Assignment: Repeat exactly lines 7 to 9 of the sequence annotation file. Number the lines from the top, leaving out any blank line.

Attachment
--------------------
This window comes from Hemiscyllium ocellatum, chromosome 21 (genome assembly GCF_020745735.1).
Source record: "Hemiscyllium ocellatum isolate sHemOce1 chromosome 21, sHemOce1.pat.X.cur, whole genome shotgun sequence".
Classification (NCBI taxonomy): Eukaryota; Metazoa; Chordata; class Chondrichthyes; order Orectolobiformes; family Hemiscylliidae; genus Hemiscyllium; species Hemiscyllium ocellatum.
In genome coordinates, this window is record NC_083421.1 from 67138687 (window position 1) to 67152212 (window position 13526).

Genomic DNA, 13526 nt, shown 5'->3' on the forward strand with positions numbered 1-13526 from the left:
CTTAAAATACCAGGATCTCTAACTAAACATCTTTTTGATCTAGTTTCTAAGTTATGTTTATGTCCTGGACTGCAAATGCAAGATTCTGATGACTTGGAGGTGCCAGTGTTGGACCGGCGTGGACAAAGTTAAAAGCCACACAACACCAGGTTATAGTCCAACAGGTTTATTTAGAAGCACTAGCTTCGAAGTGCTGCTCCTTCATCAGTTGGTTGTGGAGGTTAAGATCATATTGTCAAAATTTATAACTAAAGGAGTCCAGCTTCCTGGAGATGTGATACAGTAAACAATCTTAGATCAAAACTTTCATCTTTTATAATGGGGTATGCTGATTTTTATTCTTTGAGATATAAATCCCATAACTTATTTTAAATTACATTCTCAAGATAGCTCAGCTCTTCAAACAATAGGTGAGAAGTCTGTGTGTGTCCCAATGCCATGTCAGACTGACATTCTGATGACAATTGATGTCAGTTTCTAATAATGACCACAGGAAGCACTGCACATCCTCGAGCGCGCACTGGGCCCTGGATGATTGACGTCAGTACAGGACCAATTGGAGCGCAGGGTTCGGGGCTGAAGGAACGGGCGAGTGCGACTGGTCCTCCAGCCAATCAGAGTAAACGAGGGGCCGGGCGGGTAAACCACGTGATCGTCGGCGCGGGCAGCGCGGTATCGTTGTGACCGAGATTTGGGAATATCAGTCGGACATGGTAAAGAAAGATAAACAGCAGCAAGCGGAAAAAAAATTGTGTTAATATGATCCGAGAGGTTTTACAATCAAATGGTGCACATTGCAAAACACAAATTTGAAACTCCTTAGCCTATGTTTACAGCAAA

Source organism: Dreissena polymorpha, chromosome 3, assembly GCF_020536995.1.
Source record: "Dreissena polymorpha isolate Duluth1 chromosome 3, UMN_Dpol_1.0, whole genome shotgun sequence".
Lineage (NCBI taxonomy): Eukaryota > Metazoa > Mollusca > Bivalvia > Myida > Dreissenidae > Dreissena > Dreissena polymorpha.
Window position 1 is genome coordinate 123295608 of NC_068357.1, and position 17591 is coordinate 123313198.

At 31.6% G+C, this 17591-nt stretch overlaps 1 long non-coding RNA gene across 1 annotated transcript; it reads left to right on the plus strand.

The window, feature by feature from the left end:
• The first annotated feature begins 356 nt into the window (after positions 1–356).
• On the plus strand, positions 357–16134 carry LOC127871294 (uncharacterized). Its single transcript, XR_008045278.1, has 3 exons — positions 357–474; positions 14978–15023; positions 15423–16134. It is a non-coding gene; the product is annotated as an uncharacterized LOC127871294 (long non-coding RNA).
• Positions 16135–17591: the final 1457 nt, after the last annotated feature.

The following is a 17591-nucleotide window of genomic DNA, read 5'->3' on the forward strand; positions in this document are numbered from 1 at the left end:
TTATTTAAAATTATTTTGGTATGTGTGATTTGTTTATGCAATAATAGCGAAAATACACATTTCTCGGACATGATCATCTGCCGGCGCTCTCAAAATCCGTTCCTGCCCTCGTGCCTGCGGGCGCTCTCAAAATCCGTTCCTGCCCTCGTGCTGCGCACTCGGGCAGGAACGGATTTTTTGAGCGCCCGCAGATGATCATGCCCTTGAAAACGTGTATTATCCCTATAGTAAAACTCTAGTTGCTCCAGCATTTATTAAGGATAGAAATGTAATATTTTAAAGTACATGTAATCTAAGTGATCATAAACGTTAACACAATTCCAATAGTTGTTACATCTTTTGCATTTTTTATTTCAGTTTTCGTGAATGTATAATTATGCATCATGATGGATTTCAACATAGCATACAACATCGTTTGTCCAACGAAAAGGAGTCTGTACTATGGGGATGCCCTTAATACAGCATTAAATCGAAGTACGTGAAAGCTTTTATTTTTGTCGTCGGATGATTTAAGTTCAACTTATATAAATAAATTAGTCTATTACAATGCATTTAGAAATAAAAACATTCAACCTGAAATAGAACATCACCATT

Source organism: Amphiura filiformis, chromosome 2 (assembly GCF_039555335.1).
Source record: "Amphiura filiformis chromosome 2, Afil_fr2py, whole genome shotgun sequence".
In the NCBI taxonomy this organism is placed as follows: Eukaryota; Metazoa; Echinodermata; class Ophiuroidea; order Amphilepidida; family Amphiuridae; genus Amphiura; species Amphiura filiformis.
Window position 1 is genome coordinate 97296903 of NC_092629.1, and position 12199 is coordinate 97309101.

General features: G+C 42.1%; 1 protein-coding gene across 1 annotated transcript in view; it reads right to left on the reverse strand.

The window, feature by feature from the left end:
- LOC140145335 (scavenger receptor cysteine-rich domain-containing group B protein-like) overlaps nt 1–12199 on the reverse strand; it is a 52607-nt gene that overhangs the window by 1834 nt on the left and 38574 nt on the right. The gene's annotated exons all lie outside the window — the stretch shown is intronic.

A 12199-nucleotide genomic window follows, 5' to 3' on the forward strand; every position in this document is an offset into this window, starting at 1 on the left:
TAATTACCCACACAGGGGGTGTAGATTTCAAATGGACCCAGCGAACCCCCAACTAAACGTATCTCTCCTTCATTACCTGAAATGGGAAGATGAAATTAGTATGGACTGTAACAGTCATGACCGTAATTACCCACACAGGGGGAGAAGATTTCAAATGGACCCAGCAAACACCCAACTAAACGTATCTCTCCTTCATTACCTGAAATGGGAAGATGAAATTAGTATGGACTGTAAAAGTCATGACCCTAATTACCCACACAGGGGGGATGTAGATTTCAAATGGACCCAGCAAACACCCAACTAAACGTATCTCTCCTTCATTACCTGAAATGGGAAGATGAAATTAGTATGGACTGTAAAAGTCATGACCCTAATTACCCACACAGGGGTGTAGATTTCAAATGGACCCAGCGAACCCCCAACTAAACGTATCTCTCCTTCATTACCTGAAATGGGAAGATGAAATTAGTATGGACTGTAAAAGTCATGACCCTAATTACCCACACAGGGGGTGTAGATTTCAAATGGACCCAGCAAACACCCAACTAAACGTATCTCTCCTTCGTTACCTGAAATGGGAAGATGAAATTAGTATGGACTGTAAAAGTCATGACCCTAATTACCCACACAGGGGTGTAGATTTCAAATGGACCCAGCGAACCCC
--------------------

Source organism: Dreissena polymorpha, chromosome 3, assembly GCF_020536995.1.
Source record: "Dreissena polymorpha isolate Duluth1 chromosome 3, UMN_Dpol_1.0, whole genome shotgun sequence".
Lineage (NCBI taxonomy): Eukaryota > Metazoa > Mollusca > Bivalvia > Myida > Dreissenidae > Dreissena > Dreissena polymorpha.